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Transcriptional Enhancers in the Regulation of T Cell Differentiation.

Nguyen ML, Jones SA, Prier JE, Russ BE - Front Immunol (2015)

Bottom Line: The changes in phenotype and function that characterize the differentiation of naïve T cells to effector and memory states are underscored by large-scale, coordinated, and stable changes in gene expression.Here, we focus on the mechanisms that control T cell differentiation, with a particular focus on the role of regulatory elements encoded within the genome, known as transcriptional enhancers (TEs).We discuss the central role of TEs in regulating T cell differentiation, both in health and disease.

View Article: PubMed Central - PubMed

Affiliation: Department of Microbiology and Immunology, The Peter Doherty Institute for Infection and Immunity, The University of Melbourne , Melbourne, VIC , Australia.

ABSTRACT
The changes in phenotype and function that characterize the differentiation of naïve T cells to effector and memory states are underscored by large-scale, coordinated, and stable changes in gene expression. In turn, these changes are choreographed by the interplay between transcription factors and epigenetic regulators that act to restructure the genome, ultimately ensuring lineage-appropriate gene expression. Here, we focus on the mechanisms that control T cell differentiation, with a particular focus on the role of regulatory elements encoded within the genome, known as transcriptional enhancers (TEs). We discuss the central role of TEs in regulating T cell differentiation, both in health and disease.

No MeSH data available.


Examples of transcriptional regulation via modulation of histone modifications. (A) Activation of a repressed chromatin state: repressed chromatin is typified by deposition of histone modifications, including H3K27me3 and densely structured chromatin. In this scenario, activation results from demethylation of H3K27, modulated by the histone demthylase KDM6b, followed by acetylation of residues including H3K27 by a histone acetyl transferase (HAT). Finally, acetylated histones serve as substrates for histone remodeling complexes including BAF and pBAF, which reduce chromatin density, exposing the intervening DNA for access by transcription factors and the transcriptional machinery. (B) Repression of an active chromatin state: active chromatin is typified by acetylated histones, unmethylated CpG residues, and high chromatin accessibility. In this scenario, CpG methylation is catalyzed by a DNA Methyltransferase (DNMT). Methylated CpG residues then serve as a substrate for methyl-binding domain proteins (MBDs), which recruit histone deacetylases (HDACs). Following deacetylation, H3K27me3 is deposited by the Polycomb Repressive Complex 2 (PRC2).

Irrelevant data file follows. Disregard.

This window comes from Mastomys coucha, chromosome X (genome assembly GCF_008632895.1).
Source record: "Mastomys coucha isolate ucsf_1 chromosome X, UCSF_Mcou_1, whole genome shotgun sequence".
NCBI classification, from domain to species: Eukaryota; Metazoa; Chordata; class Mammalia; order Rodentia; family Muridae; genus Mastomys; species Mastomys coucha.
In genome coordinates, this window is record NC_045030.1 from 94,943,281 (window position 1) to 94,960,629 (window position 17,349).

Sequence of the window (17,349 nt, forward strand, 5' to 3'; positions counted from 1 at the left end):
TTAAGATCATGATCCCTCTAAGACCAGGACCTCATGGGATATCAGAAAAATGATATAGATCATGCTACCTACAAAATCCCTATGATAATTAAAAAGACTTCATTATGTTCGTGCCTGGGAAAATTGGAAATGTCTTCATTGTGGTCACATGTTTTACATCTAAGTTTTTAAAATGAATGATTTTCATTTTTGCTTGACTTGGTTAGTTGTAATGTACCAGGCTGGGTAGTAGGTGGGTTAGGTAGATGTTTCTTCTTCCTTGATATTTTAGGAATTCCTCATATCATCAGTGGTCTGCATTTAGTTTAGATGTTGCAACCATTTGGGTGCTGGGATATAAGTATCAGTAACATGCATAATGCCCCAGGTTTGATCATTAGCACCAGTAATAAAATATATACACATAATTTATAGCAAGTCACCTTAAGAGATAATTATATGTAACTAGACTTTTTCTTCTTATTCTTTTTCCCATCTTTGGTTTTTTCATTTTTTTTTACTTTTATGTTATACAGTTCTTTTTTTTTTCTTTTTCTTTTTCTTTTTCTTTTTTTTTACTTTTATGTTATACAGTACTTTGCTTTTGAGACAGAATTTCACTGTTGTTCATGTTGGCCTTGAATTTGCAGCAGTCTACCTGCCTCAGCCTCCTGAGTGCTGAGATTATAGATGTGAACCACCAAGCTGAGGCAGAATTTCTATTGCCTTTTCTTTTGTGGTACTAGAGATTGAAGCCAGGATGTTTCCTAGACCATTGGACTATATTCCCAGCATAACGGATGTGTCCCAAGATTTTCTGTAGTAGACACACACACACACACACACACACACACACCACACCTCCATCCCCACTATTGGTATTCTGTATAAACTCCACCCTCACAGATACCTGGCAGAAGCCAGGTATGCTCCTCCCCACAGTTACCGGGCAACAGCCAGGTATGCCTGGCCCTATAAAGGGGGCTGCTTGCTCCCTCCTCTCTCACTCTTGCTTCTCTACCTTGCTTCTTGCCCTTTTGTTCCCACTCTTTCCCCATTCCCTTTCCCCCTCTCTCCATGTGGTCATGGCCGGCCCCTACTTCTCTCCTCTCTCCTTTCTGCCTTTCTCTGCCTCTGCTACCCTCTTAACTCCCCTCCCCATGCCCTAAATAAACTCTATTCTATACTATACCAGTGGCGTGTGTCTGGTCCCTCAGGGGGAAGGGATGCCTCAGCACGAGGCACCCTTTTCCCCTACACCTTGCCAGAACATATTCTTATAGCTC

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Figure 1: Examples of transcriptional regulation via modulation of histone modifications. (A) Activation of a repressed chromatin state: repressed chromatin is typified by deposition of histone modifications, including H3K27me3 and densely structured chromatin. In this scenario, activation results from demethylation of H3K27, modulated by the histone demthylase KDM6b, followed by acetylation of residues including H3K27 by a histone acetyl transferase (HAT). Finally, acetylated histones serve as substrates for histone remodeling complexes including BAF and pBAF, which reduce chromatin density, exposing the intervening DNA for access by transcription factors and the transcriptional machinery. (B) Repression of an active chromatin state: active chromatin is typified by acetylated histones, unmethylated CpG residues, and high chromatin accessibility. In this scenario, CpG methylation is catalyzed by a DNA Methyltransferase (DNMT). Methylated CpG residues then serve as a substrate for methyl-binding domain proteins (MBDs), which recruit histone deacetylases (HDACs). Following deacetylation, H3K27me3 is deposited by the Polycomb Repressive Complex 2 (PRC2).